Expression Description
\b Match a word boundary.
\< Match an empty string at the beginning of a word.
\> Match an empty string at the end of a word.
\w Match a word.
\s Match a space.

The pattern below will match the terms "abject" and "object" separately. If the words are embedded in larger words, they will not match:

grep '\b[ao]bject\b' file.txt

FAQs on Regular Expressions in Grep (Regex)

How do I use regular expressions with Grep? 

To use regular expressions with Grep, you need to enclose the regular expression pattern within forward slashes ("/") during the search operation. For example, grep /pattern/ file.txt searches for occurrences of "pattern" in "file.txt".

What are metacharacters in regular expressions? 

Metacharacters are special characters in regular expressions that have reserved meanings. Some commonly used metacharacters in Grep include ".", "*", "+", "^", "$", and "[ ]". They define positions, classes of characters, quantifiers, and more.

How do I use metacharacters in regular expressions? 

To match a metacharacter literally, you need to escape it with a backslash (""). For example, to match a period (.), you would use "." in your regular expression.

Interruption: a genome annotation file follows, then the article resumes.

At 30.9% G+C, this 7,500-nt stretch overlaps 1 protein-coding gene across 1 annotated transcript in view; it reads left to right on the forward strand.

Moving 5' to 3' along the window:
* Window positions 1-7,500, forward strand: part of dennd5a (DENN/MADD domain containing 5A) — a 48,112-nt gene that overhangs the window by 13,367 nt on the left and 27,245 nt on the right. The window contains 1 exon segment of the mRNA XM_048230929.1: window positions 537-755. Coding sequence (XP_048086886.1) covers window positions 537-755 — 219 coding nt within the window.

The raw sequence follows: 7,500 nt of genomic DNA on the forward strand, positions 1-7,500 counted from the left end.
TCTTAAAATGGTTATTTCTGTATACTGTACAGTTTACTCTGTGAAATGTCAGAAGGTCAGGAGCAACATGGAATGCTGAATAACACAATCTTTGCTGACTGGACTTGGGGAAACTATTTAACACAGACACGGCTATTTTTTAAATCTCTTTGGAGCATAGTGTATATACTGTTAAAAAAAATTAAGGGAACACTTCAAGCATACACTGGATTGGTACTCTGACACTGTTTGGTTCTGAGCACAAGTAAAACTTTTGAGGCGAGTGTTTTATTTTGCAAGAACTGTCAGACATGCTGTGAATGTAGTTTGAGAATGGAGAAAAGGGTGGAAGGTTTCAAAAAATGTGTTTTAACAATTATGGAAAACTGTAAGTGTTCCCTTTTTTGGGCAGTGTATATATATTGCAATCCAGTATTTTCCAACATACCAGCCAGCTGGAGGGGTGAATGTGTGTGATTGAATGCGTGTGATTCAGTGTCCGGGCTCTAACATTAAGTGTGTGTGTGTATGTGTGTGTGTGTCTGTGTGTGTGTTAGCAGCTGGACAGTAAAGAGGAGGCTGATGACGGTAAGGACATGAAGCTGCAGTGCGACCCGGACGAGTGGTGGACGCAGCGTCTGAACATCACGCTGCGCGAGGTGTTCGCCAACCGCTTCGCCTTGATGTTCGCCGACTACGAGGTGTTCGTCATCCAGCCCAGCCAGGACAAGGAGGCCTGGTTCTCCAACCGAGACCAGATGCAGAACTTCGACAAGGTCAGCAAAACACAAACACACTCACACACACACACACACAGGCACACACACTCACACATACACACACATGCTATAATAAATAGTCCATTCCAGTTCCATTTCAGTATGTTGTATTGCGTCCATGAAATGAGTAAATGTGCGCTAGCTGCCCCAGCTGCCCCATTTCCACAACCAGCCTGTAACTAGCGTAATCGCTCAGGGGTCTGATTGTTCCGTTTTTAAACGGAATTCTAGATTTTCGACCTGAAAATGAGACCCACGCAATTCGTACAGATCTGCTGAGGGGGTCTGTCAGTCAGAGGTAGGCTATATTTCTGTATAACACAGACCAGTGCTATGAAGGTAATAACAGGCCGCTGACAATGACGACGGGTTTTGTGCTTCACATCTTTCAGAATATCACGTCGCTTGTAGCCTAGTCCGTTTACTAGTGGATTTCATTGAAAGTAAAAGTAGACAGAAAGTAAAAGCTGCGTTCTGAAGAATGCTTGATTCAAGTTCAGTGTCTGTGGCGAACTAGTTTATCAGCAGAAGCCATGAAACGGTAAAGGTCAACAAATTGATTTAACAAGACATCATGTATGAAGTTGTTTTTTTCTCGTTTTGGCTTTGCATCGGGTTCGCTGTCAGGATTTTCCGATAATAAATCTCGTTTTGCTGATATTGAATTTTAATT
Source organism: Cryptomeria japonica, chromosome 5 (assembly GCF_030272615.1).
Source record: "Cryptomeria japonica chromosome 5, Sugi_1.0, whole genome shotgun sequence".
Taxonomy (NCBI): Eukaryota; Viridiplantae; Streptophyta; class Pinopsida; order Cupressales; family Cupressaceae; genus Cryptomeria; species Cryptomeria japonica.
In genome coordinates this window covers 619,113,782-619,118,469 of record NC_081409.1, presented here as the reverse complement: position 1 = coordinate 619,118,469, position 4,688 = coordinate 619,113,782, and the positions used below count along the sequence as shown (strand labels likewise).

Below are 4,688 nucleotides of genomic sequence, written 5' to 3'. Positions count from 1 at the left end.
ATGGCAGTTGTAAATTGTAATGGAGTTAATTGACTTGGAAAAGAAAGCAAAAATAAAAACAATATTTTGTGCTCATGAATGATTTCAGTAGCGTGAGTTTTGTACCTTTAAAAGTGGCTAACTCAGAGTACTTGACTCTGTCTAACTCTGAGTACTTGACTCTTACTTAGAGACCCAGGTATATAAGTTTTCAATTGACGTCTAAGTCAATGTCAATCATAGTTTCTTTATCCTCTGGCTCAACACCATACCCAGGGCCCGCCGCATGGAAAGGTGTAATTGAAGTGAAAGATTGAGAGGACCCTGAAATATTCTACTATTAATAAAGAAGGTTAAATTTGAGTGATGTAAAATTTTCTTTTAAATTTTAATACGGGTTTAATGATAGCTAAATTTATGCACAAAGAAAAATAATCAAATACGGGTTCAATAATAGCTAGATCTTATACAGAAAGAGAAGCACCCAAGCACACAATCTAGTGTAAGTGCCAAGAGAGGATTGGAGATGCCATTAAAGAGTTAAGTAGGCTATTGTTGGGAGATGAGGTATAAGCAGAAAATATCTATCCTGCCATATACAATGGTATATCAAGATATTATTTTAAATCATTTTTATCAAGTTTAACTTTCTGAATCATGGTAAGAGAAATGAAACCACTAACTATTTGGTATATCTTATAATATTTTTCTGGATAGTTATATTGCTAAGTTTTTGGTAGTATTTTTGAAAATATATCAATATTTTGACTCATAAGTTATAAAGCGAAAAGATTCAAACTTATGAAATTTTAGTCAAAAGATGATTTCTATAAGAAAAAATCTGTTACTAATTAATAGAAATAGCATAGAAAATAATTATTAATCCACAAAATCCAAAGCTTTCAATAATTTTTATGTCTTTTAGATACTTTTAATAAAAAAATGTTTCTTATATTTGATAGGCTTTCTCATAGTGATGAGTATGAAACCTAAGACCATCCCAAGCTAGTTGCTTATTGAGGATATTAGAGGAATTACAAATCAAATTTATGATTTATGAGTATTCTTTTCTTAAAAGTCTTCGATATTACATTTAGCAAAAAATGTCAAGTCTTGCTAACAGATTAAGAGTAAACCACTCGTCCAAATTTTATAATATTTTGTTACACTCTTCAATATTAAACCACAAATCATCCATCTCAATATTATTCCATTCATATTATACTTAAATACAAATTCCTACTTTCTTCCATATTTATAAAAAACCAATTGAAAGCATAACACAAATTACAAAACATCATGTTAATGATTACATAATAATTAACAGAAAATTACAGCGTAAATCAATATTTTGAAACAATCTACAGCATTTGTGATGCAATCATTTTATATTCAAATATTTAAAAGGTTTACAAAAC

Can I search for multiple patterns using Grep?

Yes, you can search for multiple patterns using Grep by separating each pattern with the pipe symbol ("|"). For example, grep 'pattern1|pattern2' file.txt searches for occurrences of either "pattern1" or "pattern2" in "file.txt".

What are character classes in regular expressions? 

Character classes allow you to specify a group or range of characters to match. They are represented using square brackets ([]) and can include individual characters or ranges. For example, [a-z] matches any lowercase letter.

How can I make a regular expression case-insensitive in Grep? 

To make a regular expression case-insensitive in Grep, you can use the "-i" option. For example, grep -i 'pattern' file.txt ignores the case of characters while searching for "pattern" in "file.txt".

How do I use quantifiers in regular expressions? 

Quantifiers specify the number of times a character or group of characters should appear in a match. Some commonly used quantifiers in Grep include "", "+", "?", "{n}", "{n,}", and "{n,m}". For example, "a" matches zero or more occurrences of the letter "a".


Text editors, programming languages, and command-line tools like grep, sed, and awk all use regular expressions. When searching text files, building scripts, or filtering command output, knowing how to generate regular expressions can be extremely useful.

If you have any queries, please leave a comment below and we’ll be happy to respond to them.